Chacun a son goût, but I'm not convinced that mucking about - or, for that matter, running across a motorway - is really worth the candle. Do you actully get to throw your opponent off their stride, or are you more likely just to find yourself in a terminal struggle, early on, and never have the chance to make your opponent work or worry?

It's a strategy Simon Webb called How To Trap Heffalumps in his very influential Chess For Tigers (OUP, 1978)

in which the idea is that you probably can't beat the Heffalump in a straight fight, so you lure it into a swamp and try to beat it that way. The game Browne v Taha is given as an example. Super though that game is, I'm not sure it's that helpful - or at least, it's not that helpful to interpret our anti-Heffalump strategy as playing a ropey old opening and seeing if the Heffalump goes wrong before we do.

Hence, perhaps, Palliser-Gill [1-0, 27] in Round Four, which opened thus.

1. d4 d5 2. c4 Nc6 3. Nc3 dxc4 4. Nf3 Nf6 5. Bg5 h6 6. Bh4 Bg4

Oliver Gill seems to have been playing Chigorin lines for some years and presumably knows what he's doing, better than I did when I used to do the same.

I packed it in because it was far too easy to lose very quickly with Black if you weren't very sure what you were doing - and the number of lines in which you could lose very quickly was a large one, so you were, in truth, most unlikely to be sure.

In the line above, for instance, Black's sixth is an error after which he's already a good deal worse, and he's never in the game. One of those things? Perhaps. Rating gap of more than 300? Sure. Still, it's a shame to give it away so early.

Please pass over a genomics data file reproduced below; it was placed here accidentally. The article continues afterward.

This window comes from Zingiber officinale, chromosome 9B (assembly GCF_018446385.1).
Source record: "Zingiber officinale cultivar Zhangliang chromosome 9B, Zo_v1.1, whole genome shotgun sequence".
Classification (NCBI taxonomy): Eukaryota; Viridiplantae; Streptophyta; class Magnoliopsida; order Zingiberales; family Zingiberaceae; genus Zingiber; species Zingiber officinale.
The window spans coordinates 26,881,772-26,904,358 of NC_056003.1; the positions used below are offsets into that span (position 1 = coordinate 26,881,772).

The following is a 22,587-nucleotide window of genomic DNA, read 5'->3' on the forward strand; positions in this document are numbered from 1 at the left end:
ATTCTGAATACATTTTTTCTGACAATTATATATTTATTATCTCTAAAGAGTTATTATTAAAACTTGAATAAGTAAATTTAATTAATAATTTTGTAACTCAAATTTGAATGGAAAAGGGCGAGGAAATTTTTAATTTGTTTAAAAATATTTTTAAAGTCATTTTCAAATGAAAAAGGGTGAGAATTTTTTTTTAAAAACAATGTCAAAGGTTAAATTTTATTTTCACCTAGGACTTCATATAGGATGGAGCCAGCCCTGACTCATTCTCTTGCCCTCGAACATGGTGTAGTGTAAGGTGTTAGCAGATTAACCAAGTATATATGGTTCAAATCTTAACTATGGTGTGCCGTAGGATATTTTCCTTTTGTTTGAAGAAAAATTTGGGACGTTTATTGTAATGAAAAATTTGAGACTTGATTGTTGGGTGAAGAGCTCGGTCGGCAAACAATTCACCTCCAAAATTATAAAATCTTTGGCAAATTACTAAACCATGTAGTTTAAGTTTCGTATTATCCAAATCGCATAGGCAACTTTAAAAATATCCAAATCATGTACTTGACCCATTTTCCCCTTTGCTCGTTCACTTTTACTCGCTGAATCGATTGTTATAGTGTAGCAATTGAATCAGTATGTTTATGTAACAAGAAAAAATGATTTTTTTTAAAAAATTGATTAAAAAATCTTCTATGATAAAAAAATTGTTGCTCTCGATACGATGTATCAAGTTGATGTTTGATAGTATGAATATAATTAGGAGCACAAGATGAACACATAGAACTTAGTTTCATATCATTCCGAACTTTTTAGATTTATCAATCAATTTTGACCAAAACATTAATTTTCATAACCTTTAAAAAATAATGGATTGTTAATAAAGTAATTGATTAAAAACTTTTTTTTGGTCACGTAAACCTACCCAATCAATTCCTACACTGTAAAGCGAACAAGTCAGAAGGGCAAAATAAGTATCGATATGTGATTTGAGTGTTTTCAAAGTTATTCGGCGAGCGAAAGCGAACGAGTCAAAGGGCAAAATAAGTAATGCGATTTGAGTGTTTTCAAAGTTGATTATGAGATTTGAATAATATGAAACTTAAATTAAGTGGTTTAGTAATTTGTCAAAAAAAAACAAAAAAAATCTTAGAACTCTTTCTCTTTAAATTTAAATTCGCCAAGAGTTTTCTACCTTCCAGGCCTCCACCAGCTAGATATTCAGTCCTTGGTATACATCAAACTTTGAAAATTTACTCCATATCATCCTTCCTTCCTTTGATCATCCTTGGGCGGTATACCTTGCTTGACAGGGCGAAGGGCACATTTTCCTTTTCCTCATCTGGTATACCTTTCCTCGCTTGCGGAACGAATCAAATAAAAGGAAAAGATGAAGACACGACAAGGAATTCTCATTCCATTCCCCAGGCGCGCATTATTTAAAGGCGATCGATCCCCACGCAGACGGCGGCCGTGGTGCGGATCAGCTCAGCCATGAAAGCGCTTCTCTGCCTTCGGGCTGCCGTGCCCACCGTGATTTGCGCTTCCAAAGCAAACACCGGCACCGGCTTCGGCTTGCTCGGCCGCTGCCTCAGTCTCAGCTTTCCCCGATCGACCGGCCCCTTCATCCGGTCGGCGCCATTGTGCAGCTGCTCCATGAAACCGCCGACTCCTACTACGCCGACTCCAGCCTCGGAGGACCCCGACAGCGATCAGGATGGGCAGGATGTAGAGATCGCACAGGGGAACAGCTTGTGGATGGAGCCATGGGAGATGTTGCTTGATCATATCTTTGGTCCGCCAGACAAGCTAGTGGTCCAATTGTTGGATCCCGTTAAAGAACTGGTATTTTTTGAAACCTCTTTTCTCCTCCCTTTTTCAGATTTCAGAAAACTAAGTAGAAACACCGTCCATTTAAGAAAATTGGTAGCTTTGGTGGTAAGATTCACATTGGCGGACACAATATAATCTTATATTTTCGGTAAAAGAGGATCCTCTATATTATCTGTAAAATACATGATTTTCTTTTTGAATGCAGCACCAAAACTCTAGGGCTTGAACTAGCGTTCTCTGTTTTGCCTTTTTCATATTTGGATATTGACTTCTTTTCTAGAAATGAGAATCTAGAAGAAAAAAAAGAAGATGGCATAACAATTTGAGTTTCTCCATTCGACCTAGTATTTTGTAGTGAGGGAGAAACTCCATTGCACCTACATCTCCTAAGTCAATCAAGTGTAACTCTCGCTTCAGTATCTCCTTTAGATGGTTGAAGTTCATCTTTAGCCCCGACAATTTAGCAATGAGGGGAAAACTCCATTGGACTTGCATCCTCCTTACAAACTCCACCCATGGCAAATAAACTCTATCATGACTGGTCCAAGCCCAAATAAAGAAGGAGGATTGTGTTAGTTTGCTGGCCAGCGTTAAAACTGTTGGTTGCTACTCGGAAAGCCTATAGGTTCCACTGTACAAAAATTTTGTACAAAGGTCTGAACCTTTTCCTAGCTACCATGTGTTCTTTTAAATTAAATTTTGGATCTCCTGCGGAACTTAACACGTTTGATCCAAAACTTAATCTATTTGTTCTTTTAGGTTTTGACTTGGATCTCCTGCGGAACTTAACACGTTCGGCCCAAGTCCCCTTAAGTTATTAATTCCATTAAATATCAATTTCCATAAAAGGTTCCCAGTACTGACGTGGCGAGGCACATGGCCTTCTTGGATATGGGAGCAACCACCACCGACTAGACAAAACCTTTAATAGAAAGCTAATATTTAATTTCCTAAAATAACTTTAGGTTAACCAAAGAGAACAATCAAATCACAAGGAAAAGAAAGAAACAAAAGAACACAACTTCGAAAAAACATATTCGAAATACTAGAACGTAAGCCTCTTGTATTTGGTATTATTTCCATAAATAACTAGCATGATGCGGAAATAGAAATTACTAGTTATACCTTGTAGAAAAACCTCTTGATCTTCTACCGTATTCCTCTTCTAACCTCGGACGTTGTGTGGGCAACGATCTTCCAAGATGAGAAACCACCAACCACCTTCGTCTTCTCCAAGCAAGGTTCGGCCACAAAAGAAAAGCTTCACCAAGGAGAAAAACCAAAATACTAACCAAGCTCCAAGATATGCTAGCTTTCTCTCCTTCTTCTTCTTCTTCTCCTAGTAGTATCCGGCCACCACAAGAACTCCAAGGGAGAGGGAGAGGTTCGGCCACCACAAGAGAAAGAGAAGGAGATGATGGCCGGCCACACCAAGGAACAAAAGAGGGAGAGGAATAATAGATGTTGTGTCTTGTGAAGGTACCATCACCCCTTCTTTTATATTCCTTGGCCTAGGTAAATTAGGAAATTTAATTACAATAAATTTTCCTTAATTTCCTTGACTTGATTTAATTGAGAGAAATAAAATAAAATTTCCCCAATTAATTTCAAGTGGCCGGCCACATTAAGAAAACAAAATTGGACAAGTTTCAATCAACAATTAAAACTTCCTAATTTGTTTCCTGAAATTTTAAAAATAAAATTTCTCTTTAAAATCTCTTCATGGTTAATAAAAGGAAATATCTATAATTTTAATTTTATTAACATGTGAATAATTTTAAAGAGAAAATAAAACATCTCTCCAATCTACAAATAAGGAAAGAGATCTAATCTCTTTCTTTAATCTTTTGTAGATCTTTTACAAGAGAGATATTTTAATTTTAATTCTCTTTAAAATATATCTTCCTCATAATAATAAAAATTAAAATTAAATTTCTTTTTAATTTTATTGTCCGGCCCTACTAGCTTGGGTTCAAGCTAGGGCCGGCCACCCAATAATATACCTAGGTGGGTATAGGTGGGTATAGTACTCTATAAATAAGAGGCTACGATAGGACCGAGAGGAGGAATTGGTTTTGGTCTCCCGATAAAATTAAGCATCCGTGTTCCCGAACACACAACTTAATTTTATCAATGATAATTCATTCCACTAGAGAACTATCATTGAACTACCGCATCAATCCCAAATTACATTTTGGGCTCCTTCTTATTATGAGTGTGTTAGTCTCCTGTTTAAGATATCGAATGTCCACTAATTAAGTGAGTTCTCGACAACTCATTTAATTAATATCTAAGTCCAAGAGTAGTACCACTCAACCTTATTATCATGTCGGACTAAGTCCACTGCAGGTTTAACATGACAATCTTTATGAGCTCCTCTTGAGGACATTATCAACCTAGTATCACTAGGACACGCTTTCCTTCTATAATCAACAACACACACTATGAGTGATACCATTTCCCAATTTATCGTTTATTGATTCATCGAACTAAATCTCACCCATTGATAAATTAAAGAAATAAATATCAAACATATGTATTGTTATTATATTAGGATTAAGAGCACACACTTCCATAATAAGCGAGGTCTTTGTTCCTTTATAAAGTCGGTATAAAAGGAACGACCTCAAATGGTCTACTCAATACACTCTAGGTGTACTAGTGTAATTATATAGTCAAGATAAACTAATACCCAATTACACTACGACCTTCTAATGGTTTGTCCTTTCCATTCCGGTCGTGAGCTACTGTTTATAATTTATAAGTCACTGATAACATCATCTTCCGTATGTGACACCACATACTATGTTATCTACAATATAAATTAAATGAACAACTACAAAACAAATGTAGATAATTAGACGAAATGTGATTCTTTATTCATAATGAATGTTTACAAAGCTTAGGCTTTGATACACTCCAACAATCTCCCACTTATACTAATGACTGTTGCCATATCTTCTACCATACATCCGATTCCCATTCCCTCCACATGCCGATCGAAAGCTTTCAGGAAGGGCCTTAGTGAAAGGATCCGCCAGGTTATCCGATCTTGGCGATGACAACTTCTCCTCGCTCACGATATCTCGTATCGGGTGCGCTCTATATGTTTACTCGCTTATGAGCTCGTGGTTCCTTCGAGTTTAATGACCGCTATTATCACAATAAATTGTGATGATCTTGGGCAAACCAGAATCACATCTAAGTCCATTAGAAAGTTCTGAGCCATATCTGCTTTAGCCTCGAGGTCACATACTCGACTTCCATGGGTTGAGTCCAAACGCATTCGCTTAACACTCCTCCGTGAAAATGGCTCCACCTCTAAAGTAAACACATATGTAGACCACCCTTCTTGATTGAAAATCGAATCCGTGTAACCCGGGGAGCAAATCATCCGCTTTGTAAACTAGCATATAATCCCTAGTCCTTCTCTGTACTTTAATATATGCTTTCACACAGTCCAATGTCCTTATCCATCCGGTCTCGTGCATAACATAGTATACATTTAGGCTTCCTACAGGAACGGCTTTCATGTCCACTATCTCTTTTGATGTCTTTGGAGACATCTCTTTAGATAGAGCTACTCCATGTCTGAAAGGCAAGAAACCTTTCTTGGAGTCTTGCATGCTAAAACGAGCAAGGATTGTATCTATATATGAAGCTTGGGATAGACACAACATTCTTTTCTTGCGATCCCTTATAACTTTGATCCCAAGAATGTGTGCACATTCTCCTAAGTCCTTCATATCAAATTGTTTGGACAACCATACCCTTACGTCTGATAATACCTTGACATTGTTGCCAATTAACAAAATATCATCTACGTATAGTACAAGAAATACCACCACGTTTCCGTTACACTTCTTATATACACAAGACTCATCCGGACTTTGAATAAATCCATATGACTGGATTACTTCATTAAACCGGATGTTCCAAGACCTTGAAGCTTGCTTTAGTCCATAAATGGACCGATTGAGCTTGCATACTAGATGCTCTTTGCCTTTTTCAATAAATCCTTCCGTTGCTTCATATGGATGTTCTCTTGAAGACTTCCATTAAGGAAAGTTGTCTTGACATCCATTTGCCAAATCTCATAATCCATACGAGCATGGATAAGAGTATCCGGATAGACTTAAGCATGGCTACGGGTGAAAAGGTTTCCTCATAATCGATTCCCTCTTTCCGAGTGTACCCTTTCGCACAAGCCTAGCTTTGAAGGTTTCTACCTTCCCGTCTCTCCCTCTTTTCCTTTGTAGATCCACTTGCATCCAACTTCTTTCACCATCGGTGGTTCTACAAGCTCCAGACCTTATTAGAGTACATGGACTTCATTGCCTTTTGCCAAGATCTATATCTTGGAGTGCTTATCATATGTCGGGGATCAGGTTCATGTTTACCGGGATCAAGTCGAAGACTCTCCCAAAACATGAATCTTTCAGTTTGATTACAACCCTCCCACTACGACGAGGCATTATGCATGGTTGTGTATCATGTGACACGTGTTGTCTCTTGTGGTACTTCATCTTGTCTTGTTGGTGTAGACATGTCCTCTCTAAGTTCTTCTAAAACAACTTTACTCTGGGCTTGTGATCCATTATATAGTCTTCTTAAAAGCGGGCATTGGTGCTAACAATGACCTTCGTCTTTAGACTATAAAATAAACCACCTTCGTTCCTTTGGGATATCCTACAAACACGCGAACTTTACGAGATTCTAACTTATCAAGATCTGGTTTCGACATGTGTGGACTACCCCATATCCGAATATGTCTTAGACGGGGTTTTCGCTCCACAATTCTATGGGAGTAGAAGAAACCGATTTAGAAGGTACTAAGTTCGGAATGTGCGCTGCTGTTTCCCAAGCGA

But it's a strategy I understand. More baffling, though, is what Andrew Smith, an FM, a very experienced player (and for that matter, an affable bloke, to my recollection) has been doing on the Black side of open games, against weaker rather than higher-rated players.

Here for instance, from Round Four, is Starney-Smith [1-0, 25].

1. e4 e5 2. Nf3 d6 3. Bc4 Qf6

What on Earth is this? And is it merely mucking about, or running across the motorway? I'd have said the latter, and being run over in twenty-move moves suggests the same. But, wackier than the Wacky Races, Andrew was unpersuaded that this was such a bad idea he shouldn't try it out a second time.

So, from Round Six, we have Moreby-Smith

1. e4 e5 2. Nf3 d6 3. d4 Nd7 4. Bc4 Qf6

with the near-inevitable car crash, though it did feature some dinky driving by the player of the White pieces [1-0, 32]. But Black was simply flattened right across the fast lane.

Nought out of two, and it should have been less. Will Andrew give it a third go?

Rather him than me.


Anonymous said...

Andrew Smith has been playing that line since he was a junior. It's long been suspected that there's a bust and Moreby or his computer engine may have found it.


ejh said...

I recall from my own Philidor days that 3. d4 Nd7 is dicky, but I don't think I'd ever seen the ...Qf6 versions before.